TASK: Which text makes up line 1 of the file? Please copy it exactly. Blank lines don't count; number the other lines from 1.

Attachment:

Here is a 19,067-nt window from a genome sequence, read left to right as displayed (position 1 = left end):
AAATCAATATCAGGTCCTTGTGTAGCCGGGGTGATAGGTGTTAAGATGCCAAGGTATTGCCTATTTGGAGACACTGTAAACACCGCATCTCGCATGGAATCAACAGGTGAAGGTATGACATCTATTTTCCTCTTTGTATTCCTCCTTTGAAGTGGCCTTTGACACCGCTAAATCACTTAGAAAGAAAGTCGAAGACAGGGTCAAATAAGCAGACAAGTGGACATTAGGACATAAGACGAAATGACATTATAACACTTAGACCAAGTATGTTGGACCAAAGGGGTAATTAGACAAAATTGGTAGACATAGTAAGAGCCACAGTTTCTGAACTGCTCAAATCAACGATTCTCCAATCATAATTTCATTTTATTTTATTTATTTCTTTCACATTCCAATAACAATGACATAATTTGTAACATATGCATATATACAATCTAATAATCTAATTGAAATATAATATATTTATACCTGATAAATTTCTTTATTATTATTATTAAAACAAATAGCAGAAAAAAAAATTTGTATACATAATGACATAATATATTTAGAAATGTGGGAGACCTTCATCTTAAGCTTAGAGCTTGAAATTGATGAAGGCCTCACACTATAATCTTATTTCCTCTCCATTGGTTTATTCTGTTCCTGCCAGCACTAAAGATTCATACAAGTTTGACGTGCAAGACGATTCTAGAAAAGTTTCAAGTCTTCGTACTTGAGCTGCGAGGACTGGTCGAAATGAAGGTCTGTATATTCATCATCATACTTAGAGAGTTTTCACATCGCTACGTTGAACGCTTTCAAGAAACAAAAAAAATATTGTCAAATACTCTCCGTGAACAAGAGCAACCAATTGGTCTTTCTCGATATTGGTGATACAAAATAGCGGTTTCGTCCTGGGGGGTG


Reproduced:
Here is a 19,067-nt window from a genome sequence, read left to right as displayed (position 1 = left end):